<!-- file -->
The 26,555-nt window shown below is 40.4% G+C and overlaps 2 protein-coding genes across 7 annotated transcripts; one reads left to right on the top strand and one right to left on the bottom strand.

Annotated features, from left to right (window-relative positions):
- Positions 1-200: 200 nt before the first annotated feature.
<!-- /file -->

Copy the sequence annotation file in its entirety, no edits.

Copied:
The 26,555-nt window shown below is 40.4% G+C and overlaps 2 protein-coding genes across 7 annotated transcripts; one reads left to right on the top strand and one right to left on the bottom strand.

Annotated features, from left to right (window-relative positions):
- Positions 1-200: 200 nt before the first annotated feature.